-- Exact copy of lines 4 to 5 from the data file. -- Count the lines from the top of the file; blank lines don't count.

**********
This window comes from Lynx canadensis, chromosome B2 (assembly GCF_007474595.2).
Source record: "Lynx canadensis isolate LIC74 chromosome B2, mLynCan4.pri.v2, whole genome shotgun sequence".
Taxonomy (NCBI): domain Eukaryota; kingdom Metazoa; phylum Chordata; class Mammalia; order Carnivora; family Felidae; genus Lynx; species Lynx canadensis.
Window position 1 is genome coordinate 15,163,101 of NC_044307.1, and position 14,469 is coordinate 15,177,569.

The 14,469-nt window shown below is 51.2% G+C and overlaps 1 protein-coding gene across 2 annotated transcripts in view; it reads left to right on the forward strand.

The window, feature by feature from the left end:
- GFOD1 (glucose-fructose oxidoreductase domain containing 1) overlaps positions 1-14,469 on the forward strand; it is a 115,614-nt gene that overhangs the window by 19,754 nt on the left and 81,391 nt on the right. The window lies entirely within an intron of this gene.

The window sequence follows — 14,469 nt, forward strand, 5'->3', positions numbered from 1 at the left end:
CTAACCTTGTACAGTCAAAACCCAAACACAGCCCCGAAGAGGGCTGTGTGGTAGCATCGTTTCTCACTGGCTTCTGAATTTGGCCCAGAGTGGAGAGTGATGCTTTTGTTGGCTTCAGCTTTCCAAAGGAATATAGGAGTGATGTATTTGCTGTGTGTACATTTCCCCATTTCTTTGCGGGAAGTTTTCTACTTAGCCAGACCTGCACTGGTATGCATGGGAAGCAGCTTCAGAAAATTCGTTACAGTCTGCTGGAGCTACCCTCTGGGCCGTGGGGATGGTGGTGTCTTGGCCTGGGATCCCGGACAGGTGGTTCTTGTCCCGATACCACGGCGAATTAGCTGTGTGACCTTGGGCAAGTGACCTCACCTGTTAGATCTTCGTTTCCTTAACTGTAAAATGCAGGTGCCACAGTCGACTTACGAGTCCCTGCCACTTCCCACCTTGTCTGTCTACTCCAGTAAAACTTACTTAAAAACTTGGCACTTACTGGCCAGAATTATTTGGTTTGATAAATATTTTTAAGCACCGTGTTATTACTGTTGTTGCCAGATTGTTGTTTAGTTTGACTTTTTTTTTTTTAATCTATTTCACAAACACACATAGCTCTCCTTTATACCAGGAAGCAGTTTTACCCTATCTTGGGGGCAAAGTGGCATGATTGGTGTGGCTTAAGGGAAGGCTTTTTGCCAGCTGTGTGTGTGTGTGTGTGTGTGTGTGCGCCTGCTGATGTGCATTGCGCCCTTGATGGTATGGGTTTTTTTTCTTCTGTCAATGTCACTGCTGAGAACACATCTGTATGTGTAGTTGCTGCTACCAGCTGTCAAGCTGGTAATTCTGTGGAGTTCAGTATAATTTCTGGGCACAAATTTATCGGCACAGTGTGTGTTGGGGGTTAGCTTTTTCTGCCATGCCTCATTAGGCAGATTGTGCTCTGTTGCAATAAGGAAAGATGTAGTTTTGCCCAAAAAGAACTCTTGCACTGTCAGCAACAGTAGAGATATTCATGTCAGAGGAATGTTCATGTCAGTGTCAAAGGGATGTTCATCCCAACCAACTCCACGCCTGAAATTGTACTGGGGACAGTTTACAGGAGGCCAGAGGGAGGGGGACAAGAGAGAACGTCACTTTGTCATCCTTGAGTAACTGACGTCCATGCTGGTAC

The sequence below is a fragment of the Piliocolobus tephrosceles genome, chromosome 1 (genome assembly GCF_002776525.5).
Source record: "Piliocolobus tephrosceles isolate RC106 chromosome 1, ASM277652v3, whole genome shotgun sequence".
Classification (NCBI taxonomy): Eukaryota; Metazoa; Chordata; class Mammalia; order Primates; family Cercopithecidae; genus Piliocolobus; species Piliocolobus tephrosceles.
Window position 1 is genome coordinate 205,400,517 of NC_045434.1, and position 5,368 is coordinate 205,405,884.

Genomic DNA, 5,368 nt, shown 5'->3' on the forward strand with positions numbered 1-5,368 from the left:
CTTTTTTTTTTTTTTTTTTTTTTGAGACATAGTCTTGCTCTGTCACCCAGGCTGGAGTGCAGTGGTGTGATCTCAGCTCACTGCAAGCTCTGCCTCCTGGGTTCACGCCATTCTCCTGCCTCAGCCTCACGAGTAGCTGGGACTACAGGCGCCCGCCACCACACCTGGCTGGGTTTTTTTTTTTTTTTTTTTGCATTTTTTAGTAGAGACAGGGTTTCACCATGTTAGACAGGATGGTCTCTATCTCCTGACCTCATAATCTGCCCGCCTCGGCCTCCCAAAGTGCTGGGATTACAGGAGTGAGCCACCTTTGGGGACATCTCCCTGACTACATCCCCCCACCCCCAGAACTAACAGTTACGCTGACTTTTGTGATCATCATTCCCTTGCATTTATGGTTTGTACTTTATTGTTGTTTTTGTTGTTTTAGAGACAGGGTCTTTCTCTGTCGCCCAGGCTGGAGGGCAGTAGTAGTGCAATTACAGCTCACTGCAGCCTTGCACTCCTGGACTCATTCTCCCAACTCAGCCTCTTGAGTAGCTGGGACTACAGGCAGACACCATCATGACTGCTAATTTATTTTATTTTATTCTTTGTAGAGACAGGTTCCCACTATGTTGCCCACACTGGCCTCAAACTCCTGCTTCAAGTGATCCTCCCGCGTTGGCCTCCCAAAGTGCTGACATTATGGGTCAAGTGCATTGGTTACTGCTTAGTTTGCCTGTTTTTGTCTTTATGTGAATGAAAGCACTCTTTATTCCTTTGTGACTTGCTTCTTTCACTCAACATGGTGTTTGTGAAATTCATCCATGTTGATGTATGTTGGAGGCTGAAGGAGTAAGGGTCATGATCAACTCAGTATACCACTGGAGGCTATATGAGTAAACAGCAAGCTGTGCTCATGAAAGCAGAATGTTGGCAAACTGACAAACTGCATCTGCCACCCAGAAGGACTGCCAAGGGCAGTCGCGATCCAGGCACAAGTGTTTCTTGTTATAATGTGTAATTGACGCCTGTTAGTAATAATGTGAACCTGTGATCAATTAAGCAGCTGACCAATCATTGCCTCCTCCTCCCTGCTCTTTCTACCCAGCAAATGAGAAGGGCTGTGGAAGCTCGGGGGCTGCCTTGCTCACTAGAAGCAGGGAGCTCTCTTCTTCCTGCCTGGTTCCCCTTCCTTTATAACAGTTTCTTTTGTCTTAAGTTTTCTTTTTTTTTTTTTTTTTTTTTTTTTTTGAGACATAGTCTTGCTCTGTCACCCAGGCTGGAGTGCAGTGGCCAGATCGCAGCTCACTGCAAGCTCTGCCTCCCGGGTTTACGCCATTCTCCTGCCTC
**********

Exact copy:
Window position 1 is genome coordinate 15,163,101 of NC_044307.1, and position 14,469 is coordinate 15,177,569.

The 14,469-nt window shown below is 51.2% G+C and overlaps 1 protein-coding gene across 2 annotated transcripts in view; it reads left to right on the forward strand.